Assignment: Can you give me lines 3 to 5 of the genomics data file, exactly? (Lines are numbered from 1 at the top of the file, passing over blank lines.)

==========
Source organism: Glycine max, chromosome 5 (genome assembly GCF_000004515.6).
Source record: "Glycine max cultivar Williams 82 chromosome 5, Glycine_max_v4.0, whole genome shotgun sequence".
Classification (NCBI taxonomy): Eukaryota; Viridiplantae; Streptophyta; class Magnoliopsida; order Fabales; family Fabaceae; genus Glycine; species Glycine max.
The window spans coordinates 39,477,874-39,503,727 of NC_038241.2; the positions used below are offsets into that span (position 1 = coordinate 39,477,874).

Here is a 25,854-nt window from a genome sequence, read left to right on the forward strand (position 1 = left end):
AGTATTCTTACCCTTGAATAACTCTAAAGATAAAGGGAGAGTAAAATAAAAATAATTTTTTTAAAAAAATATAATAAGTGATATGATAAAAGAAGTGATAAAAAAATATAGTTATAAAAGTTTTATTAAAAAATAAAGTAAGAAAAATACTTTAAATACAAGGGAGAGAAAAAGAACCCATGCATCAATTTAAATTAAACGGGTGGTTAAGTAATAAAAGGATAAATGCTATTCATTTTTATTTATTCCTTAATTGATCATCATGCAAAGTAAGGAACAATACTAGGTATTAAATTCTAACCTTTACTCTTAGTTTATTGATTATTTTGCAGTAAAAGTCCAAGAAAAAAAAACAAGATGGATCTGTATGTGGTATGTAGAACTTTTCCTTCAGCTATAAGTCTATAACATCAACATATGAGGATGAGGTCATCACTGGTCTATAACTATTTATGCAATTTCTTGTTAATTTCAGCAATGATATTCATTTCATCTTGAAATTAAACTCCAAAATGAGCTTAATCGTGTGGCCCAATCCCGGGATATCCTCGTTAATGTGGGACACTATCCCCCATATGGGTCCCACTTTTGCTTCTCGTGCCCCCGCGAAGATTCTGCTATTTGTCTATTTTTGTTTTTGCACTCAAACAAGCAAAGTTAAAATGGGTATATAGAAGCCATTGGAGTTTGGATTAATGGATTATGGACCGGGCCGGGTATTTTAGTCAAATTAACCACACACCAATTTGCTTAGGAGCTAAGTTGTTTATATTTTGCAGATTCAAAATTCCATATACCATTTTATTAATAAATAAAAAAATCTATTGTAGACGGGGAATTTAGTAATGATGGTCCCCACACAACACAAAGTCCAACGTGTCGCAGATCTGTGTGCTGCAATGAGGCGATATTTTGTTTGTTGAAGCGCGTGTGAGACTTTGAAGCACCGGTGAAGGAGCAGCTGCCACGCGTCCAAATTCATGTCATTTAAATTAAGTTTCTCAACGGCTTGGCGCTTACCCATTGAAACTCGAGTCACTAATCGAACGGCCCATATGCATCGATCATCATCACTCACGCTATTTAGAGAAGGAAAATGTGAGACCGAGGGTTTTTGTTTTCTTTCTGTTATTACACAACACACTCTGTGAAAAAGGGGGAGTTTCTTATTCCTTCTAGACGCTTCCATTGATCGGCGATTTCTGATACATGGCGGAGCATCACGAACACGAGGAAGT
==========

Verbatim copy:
Classification (NCBI taxonomy): Eukaryota; Viridiplantae; Streptophyta; class Magnoliopsida; order Fabales; family Fabaceae; genus Glycine; species Glycine max.
The window spans coordinates 39,477,874-39,503,727 of NC_038241.2; the positions used below are offsets into that span (position 1 = coordinate 39,477,874).

Here is a 25,854-nt window from a genome sequence, read left to right on the forward strand (position 1 = left end):